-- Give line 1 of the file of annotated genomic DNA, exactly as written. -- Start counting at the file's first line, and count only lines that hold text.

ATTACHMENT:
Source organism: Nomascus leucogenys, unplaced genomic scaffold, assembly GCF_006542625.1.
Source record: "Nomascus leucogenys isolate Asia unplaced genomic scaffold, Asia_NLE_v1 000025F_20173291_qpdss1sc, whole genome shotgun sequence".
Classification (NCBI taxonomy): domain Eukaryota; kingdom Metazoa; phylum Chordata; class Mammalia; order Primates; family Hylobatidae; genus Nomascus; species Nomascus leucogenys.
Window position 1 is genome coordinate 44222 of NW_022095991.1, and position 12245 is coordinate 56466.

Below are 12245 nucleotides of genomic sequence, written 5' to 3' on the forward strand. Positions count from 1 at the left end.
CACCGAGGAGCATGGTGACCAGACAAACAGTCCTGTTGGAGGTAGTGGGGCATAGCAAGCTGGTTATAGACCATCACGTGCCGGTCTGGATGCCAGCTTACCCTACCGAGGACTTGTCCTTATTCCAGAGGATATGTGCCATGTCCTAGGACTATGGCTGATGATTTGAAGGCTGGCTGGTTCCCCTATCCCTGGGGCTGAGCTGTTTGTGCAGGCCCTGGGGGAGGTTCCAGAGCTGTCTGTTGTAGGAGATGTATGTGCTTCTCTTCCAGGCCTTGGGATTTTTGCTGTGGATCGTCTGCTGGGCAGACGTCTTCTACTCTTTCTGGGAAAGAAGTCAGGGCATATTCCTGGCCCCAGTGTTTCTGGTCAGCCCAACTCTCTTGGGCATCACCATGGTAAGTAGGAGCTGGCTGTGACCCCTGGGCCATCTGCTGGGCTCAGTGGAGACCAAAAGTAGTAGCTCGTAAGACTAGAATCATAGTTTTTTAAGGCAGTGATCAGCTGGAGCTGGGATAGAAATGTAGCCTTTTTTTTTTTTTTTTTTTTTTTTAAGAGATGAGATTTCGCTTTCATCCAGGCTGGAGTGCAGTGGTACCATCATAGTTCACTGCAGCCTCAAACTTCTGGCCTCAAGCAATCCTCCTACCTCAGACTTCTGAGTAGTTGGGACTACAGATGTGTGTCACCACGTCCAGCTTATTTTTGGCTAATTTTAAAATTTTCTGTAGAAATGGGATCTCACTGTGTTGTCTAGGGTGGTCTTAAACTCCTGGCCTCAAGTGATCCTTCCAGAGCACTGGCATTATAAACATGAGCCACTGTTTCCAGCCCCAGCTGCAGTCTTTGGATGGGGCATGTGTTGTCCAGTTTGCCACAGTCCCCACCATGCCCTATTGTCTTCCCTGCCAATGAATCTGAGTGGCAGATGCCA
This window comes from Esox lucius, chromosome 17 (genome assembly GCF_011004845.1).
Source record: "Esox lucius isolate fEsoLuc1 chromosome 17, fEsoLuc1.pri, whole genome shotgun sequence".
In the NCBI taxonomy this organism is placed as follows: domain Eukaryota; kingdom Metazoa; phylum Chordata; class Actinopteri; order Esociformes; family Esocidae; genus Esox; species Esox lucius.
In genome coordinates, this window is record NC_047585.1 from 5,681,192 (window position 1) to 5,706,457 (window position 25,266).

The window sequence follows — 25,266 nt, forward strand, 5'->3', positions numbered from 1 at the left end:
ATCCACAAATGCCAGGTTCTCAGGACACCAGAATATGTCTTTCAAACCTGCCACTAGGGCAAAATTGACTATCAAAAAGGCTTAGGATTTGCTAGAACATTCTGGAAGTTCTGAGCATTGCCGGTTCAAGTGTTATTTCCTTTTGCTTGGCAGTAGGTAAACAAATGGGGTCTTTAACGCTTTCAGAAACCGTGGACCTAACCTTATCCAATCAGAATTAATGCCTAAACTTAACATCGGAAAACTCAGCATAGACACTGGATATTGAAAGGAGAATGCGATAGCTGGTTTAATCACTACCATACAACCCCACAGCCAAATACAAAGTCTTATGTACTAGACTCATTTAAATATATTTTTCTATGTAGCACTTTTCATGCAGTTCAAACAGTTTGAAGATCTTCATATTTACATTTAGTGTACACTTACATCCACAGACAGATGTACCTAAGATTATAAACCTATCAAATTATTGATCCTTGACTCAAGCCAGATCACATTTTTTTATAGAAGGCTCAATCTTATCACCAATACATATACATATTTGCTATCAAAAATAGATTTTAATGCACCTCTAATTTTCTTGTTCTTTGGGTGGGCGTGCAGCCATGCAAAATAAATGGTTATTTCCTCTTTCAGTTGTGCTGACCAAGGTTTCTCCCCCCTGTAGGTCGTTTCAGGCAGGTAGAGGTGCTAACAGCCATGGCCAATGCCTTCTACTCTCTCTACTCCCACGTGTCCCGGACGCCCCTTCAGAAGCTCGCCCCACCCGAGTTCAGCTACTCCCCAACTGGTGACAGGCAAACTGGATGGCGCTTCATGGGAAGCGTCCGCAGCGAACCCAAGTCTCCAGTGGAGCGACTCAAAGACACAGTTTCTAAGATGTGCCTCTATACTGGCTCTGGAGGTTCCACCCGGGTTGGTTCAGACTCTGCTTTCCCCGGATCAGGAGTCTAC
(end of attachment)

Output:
Source organism: Nomascus leucogenys, unplaced genomic scaffold, assembly GCF_006542625.1.